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Donating and inheriting ebooks

Q: Can a patron donate ebooks they've purchased (and no longer wish to own) to the library?

Short answer: "No, because their use is governed by contract rather than copyright law." For all the particulars and a better explanation than I could ever hope to offer, see this "Ask the ALA Librarian" post on donating ebooks.

Thanks to Denise for passing along this article!

Q: Can ebooks and other digital content be inherited?

There again, the short answer is the same as above—a user does not own a copy of the ebook (emusic, evideo) but instead purchased a limited license to use it in its digital form, which is in most cases NOT transferrable. Some companies are looking into providing legal ways to pass along access ("Who inherits your iTunes library?"), but for now the answer is that content will remain tied to the original account and cannot be transferred to a different account ("Where Do e-Books Go When You Do?" ).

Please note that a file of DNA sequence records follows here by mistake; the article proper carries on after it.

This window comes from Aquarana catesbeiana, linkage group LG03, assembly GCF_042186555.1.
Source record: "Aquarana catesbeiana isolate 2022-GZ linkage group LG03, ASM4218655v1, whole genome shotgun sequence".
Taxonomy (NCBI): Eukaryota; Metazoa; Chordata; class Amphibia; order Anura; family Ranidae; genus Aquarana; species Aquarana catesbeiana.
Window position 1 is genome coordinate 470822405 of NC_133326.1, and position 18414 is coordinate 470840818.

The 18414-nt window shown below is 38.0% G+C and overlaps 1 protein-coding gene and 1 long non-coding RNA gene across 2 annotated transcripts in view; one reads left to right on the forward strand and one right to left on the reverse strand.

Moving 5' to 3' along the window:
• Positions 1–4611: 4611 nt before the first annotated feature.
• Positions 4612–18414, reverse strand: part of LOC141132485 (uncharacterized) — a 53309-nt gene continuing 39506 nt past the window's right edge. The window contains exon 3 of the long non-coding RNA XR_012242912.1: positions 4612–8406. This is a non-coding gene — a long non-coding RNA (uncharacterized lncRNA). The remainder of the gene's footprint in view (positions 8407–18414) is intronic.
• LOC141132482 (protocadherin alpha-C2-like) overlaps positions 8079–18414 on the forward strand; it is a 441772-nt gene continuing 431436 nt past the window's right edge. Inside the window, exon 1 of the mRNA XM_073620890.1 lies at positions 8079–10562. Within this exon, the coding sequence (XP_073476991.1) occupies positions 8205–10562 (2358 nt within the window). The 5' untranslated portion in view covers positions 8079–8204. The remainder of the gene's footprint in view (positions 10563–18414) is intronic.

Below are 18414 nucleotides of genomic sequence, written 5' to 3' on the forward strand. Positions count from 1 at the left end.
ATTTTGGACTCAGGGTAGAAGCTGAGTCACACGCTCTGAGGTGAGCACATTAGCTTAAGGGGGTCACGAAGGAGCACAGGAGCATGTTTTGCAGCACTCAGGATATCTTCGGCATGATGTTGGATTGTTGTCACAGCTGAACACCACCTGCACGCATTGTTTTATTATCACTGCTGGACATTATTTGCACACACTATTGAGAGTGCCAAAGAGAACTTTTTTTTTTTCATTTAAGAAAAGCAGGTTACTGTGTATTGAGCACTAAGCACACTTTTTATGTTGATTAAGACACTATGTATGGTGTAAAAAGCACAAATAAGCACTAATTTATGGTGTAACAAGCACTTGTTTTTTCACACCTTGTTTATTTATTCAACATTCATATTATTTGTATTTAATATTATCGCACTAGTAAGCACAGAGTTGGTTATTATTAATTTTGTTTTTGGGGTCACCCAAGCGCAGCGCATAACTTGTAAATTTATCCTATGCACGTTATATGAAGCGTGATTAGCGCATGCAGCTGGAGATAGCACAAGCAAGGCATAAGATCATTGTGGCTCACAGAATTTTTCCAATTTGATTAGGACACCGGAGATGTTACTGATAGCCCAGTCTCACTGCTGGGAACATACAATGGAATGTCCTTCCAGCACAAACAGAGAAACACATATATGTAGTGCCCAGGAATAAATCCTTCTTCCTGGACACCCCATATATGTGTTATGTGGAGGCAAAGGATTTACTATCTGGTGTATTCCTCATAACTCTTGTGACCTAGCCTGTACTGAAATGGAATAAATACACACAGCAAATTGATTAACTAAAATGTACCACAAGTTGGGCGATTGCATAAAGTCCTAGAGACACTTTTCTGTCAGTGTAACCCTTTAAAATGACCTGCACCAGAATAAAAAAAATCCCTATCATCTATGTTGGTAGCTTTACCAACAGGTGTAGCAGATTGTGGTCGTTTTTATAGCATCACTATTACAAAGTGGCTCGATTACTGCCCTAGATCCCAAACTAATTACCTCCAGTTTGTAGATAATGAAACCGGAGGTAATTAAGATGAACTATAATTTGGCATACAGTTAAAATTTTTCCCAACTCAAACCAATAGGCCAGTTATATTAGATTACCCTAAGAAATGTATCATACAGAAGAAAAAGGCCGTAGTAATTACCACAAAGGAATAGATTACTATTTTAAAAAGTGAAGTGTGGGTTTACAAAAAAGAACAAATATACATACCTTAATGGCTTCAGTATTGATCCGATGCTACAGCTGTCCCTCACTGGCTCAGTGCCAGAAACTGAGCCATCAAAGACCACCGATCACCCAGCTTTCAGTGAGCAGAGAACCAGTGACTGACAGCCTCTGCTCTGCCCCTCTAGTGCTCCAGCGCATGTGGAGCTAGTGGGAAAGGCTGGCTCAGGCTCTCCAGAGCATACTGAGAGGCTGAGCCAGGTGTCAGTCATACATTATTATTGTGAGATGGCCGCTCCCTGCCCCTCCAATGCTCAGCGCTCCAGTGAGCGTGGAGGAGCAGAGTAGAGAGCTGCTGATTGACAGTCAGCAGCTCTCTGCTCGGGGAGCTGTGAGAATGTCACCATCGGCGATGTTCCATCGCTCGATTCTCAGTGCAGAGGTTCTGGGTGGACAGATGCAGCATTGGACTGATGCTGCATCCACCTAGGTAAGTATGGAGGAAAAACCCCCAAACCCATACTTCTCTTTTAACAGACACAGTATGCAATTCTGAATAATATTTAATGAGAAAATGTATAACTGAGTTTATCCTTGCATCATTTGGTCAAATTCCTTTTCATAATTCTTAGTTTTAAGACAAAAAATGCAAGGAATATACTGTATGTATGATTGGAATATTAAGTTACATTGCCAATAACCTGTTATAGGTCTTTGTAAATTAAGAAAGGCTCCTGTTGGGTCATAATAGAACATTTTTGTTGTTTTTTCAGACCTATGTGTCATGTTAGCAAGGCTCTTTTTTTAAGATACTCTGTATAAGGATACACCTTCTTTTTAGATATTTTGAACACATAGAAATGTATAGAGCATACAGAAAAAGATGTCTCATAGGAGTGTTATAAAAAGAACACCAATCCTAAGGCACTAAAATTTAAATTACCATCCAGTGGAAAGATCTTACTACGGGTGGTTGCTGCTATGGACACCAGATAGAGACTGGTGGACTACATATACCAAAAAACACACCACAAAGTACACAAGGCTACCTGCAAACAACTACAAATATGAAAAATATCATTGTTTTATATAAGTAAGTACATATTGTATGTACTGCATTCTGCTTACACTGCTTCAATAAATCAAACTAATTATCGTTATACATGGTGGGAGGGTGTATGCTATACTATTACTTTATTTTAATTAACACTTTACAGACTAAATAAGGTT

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But in the case of inheritance, couldn't I pass along my entire iTunes library without anyone being the wiser? Along with my devices and data in iCloud? It's not like you need a fingerprint or retina recognition to get access to it - yet, anyway. This may not be considered to be "fair use" but I don't think purchasing something and getting nothing lasting for it is "fair" either. As you can see, DRM is a personal pet peeve, at least the way it exists currently.

Yup, you could (and that's what the "Where do ebooks go..." article says, too). If you have the original account info, you'll have access... but you won't be able to transfer them to another account.

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